Virtual reality. You may have experience with it for recreational gaming or entertainment. Now, George Fox's science department is using the technology to provide innovative hands-on experience for its anatomy and physiology students.

In the fall of 2021, the virtual reality (VR) lab opened for students, equipped with 24 state-of-the-art Vive Focus 3 virtual reality headsets with 5K resolution, 120° field of view, and a smooth 90Hz refresh rate. Each station also includes high-end computers powered by Intel Core i7 processors. If you, like me, are unsure of what that all means, let's simplify: It's a really cool, high-tech, high-powered program with a clear picture. 

The class uses two computer programs. 

These programs allow students to work with their hands on body structures, practicing real-life applications. It provides more opportunity than physical models and cadavers, as it allows students to experience what it would look like to be inside a breathing lung or view how the many tiny bones of a skull fit together from the inside out. If you have ever seen Magic School Bus, this is as close to a Ms. Frizzle class as it gets.

Watch video: The Virtual Reality Anatomy & Physiology Lab

Students appreciate the hands-on experience and new capabilities these programs provide. “It is helpful to be able to manipulate and turn the structures around to see them from all sides. That is something I couldn’t really do with the cadaver,” says Emi Masuda, a senior biology major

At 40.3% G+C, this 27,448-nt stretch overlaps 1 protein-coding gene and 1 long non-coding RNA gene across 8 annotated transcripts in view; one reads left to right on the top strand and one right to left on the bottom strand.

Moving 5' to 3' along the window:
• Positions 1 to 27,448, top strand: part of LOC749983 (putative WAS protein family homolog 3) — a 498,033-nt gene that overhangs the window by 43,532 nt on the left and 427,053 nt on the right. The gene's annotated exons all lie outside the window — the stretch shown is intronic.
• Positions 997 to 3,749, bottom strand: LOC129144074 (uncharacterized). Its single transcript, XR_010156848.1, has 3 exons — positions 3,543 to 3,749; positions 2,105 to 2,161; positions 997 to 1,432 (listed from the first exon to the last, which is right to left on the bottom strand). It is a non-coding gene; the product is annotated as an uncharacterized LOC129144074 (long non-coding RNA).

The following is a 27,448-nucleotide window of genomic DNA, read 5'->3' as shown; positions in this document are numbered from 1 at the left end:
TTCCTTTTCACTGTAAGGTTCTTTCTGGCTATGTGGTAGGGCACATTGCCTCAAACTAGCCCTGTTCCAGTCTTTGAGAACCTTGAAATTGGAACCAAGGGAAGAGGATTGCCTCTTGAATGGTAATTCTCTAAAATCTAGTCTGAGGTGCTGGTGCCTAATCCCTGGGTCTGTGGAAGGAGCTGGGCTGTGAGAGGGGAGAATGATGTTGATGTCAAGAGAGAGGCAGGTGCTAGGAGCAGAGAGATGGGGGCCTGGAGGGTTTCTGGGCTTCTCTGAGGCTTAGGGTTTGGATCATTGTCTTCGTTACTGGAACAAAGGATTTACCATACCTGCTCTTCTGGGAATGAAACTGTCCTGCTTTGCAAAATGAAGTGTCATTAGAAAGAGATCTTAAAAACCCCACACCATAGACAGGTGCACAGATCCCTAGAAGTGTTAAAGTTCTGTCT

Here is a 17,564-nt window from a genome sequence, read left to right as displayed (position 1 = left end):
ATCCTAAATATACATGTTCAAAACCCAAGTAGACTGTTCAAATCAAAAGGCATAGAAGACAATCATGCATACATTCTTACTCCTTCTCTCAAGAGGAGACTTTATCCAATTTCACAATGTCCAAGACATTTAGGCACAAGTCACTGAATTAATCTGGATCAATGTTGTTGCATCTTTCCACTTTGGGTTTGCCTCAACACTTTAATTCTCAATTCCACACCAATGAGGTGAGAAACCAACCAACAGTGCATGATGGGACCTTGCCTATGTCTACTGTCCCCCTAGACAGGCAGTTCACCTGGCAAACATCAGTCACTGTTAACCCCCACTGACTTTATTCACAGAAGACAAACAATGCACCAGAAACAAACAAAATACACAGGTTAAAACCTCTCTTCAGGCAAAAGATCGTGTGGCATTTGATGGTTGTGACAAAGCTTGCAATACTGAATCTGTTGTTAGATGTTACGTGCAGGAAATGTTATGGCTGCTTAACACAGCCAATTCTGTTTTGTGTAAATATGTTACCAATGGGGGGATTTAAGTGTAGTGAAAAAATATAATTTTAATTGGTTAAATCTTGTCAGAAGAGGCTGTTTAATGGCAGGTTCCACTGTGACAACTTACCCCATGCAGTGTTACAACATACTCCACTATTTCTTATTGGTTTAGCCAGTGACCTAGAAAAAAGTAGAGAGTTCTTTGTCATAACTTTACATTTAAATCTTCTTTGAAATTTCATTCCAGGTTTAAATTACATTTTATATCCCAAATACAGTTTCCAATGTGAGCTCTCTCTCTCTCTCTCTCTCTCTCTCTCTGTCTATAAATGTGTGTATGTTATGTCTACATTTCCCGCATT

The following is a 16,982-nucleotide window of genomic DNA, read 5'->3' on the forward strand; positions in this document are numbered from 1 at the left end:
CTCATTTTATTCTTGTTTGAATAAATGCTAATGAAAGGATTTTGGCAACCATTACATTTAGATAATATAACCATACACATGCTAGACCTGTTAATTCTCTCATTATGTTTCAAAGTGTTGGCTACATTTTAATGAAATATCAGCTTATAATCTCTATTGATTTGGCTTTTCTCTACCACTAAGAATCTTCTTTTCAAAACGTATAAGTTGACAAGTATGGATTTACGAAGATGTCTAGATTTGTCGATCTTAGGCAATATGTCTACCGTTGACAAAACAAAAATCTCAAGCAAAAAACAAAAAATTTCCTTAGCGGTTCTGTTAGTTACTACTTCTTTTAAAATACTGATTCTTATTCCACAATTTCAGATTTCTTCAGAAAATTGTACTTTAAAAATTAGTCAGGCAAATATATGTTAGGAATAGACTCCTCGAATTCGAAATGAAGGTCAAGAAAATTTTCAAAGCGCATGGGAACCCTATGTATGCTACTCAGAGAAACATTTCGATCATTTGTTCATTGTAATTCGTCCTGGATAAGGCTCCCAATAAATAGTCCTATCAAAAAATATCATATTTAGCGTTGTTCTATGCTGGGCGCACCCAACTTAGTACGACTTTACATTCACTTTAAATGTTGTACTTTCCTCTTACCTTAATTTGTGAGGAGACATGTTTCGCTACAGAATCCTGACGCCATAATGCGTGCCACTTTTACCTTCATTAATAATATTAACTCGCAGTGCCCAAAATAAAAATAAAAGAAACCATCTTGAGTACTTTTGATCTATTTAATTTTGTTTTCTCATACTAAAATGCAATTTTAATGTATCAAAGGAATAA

Due to its realistic hands-on programming, the VR lab is especially helpful in preparing students for health and medical careers such as nursing, physical therapy, athletic training, and medical school. It's also a great learning opportunity for students who want to pursue biomechanical engineering and medical research to explore the functionality of anatomy. 

What is next for the VR lab? "We are reaching out to other departments to incorporate virtual reality into their programs. VR has the potential to enhance the educational programs of many different disciplines and meet community needs in the areas of training, collaboration, design, entertainment, and business," explained Tennille Hostetler, George Fox's laboratory coordinator. 

Learn more about our unique science laboratories 

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